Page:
Those of us who fish for, love, and value striped bass know that striper stocks are at a 25-year low. Many of you, like me, are also aware of the miserable job the ASMFC has done to manage those stocks. We’re angry. We’re frustrated. But we can’t give up, because there is hope: the American Saltwater Guides Association. The ASGA is on the side of healthy, sustainable striped bass fisheries management. Joining forces with them — or should I say, us — is going to create a critical mass that will help preserve our precious striped bass.Right now we are in the public comment phase of ASMFC Amendment 7 PID (Public Information Document). Here are three actionable steps you can take today to help save stripers:
Two: Attend the ASGA Striped Bass Town Hall on April 1, 7:30 p.m. It’s a Zoom meeting so you can do it from home. You can register here.
Three: This is probably the most important one: send in a public comment for the record. As an added incentive, The Saltwater Edge has program where you could win cool prizes just for doing your part. Details of that program are here. For instructions on how to submit a comment, click here. You have until April 9. Do it today! I thank you. The ASGA thanks you. And the stripers thank you.
You may think it would be easy to pick out a top ten fishing memories of the year list. But it isn’t. Sometimes it’s especially difficult to choose one event as the single best moment of the year. What made that particular fish better than another? Is size the only determining factor? What about frequency of catching? Is an epic day of constant action more worthy than a single big fish? These are the questions for which I struggle to find answers. In the end, I chose my tenth Block Island All-Nighter as the #1 Best of 2020 for several reasons. First, the company: old friend Peter Jenkins of The Saltwater Edge. It was Jenks’ first BIAN, and after a slow start he killed it. While there weren’t any slot fish or better, the action was consistently good all night (I’m told by my Island spies that this was the first really good night of the season). Finally, I hadn’t done a BIAN in five years, and it was soul-restoring to get back to this treasured tradition. Cap it off with a highly satisfying breakfast at Ernie’s, and that, and Jenks would say, “makes it a win!”
I know this was a challenging year for everyone. I hope you found some solace, if not downright joy, on the water. Here’s to the great moments of 2020, and to the hope that 2021 is even better. Thanks for reading currentseams. I value your comments, questions, and passion for this wonderful sport of ours. Cheers!
Skunk’s off. Most of the stripers we caught on BIAN X were in the 20″-24″ class, but Block Island bass are a treat on the long rodat any size .
I did my tenth Block Island All-Nighter this past Sunday into Monday. My fishing partner was old friend Peter Jenkins from The Saltwater Edge. I’m still in recovery mode (and playing catch-up on a bunch of other projects) so I haven’t had time to do a full write-up. But here are some broad brush strokes.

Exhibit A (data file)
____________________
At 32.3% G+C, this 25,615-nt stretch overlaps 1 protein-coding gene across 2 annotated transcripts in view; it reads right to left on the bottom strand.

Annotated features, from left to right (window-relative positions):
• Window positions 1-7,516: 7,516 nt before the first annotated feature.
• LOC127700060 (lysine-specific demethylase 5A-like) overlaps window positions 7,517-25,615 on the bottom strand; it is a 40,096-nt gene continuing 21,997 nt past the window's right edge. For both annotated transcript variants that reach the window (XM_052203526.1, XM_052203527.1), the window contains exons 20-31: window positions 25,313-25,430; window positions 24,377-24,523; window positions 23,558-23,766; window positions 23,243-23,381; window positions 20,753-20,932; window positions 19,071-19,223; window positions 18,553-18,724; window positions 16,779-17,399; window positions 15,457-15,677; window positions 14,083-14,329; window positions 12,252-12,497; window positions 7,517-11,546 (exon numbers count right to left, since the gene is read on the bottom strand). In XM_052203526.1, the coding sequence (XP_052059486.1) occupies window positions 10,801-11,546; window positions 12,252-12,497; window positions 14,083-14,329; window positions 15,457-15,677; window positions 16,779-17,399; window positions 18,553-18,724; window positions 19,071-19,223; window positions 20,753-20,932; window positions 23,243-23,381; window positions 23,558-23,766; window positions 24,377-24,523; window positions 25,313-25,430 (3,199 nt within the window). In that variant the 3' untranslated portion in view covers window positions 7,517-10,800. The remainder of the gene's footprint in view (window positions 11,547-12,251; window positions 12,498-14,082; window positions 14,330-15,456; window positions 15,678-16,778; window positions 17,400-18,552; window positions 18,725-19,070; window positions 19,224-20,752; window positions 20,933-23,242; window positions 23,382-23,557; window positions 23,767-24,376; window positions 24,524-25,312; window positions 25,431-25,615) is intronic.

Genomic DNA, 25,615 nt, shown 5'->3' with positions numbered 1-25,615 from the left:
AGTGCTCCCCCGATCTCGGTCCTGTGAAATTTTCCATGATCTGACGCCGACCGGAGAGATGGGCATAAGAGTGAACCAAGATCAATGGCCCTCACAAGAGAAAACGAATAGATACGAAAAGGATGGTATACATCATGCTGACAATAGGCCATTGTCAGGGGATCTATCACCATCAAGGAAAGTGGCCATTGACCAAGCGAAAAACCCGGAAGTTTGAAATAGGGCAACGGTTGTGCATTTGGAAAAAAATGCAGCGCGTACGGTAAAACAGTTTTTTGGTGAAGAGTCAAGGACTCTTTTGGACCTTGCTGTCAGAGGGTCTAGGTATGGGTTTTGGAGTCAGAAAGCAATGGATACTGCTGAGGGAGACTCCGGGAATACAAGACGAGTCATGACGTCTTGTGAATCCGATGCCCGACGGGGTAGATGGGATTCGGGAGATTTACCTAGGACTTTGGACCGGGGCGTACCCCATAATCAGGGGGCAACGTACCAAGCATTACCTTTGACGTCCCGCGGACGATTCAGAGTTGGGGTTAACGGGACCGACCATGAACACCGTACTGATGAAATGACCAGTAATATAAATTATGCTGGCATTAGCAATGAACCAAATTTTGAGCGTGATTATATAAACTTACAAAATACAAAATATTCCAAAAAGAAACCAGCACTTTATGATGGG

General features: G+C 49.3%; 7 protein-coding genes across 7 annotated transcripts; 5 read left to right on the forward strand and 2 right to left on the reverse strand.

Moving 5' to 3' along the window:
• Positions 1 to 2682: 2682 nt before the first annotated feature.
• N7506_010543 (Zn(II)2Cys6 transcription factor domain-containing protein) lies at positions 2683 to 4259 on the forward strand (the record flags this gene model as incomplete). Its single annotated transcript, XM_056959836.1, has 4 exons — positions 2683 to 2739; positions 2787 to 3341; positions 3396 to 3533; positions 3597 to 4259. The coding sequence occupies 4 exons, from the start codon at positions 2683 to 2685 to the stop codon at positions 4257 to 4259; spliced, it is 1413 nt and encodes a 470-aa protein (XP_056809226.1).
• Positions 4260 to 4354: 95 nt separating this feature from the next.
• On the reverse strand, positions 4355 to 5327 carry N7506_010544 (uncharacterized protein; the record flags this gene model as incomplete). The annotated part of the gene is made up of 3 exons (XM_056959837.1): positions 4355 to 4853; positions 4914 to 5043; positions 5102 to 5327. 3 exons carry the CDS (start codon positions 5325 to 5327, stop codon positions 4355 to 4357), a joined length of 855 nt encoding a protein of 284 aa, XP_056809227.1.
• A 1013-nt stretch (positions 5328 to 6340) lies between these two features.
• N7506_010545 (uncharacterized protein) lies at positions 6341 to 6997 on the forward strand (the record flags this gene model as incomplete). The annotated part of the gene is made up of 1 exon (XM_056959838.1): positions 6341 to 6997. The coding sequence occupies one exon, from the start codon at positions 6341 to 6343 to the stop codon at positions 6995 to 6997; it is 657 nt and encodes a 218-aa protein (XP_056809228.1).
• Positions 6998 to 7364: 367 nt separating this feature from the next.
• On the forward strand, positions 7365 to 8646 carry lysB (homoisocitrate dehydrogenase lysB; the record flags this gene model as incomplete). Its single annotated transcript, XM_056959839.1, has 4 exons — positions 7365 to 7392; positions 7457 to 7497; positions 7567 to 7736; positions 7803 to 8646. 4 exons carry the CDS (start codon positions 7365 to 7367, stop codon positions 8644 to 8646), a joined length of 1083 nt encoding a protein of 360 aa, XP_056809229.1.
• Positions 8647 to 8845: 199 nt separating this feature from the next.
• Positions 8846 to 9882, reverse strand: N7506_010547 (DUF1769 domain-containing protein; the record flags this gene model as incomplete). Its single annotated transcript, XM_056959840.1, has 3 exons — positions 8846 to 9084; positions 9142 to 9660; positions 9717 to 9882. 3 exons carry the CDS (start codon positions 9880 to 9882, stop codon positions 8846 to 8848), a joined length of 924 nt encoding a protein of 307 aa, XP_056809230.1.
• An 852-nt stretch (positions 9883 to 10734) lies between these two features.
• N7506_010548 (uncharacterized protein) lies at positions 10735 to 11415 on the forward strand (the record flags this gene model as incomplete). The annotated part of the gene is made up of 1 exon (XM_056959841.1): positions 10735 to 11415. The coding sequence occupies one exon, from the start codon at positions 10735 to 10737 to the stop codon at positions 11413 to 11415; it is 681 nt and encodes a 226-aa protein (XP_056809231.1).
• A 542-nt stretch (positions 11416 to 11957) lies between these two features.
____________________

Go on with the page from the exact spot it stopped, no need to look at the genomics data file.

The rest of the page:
We flayed the water from 9pm to 6am. The fishing was good enough — 6.5 of 10. No consistent feeding, but stripers did show up in small bunches (and if you were willing to walk to find them). No keepers, a grim reminder that we are in a downturn, but on the flip side no micros: the vast majority of bass were 20-24″ with an occasional 26 mixed in, and those fish are great sport on a fly rod. Sand eels were the bait (and Big Eelies the fly) not present in great numbers but there. And yes, we had a darn good time.
A spunky 22-incher, set against a mosaic tile bottom. We repeatedly marveled at the raw power of these fish. Happy Father’s Day to us!
I’m pleased to share a new podcast hosted by the Saltwater Edge. Peter Jenkins, Saltwater Edge owner (and one of the tireless heroes behind the American Saltwater Guides Association) hosts and asks questions. Yours truly does most of the talking. So…what two striper flies can I not live without? Why are intermediate lines so limiting? How important is presentation? Where’s the best place to fish off a jetty? What’s all this trout fishing for striped bass nonsense about anyway? Listen in and enjoy!
Although the title of this post may suggest otherwise, I’m please to say that currenseams.com remains an ad-free web zone. One of my goals with this site is to be a dispenser of good information — and with that, I’d like to direct your attention to two new links on the right-hand sidebar.
First up is The Saltwater Edge in Newport, RI. Its owner, Peter Jenkins, is a good friend. While SE’s focus is more on non-fly gear, the shop is nonetheless a valuable resource in terms of local knowledge and passion for the salt. It’s also the only place you can find my favorite striper and steelhead rod, the Ken Abrames Salmo Saxatilis.
The next place I’d like to tell you about is The Bear’s Den in Taunton, MA. I’ve been a customer for years, in particular fly lines. Huge selection. And some of the best customer service I’ve experienced anywhere. Scott and his team will really take care of you.
You should also know that these links are unpaid and unsolicited. I’m just a big fan and wanted to share.
This bass was caught on a rod I bought from the Saltwater Edge and a line I bought from The Bear’s Den. Coincidence (he said with a wink)?